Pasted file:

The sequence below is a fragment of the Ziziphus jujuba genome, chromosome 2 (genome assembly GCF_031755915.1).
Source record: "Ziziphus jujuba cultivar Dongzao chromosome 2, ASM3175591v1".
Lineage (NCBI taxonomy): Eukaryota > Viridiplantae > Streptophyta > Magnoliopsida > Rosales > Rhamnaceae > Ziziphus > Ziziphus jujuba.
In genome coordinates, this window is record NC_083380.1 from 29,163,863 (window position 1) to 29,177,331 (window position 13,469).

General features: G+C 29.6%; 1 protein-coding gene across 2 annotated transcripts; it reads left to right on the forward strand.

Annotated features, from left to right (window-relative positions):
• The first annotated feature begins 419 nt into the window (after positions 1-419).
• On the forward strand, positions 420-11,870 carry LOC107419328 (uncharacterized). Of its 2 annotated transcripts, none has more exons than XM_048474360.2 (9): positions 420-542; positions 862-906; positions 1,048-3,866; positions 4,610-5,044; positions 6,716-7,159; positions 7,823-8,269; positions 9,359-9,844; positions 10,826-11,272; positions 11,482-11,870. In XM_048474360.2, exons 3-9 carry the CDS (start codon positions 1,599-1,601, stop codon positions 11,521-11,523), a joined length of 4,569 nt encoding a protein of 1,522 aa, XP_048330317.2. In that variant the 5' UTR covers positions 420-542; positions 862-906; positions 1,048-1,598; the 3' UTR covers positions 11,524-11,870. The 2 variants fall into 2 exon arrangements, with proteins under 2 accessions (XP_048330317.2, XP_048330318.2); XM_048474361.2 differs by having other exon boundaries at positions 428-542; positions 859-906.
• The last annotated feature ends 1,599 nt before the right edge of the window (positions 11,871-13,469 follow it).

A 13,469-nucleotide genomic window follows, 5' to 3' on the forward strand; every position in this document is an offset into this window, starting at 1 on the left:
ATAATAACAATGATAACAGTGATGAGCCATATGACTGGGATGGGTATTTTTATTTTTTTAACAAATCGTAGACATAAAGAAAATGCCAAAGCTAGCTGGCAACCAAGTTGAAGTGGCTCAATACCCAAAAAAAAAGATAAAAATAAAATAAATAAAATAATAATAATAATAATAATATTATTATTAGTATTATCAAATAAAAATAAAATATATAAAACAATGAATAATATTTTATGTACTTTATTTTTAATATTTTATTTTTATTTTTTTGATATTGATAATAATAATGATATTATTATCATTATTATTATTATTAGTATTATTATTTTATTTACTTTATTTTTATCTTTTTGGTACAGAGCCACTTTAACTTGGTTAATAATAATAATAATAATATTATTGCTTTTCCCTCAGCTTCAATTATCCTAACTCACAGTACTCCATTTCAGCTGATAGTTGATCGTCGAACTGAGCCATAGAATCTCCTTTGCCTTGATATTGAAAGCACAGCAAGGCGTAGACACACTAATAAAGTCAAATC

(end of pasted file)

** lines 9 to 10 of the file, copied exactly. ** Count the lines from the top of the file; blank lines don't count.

• The last annotated feature ends 1,599 nt before the right edge of the window (positions 11,871-13,469 follow it).

A 13,469-nucleotide genomic window follows, 5' to 3' on the forward strand; every position in this document is an offset into this window, starting at 1 on the left: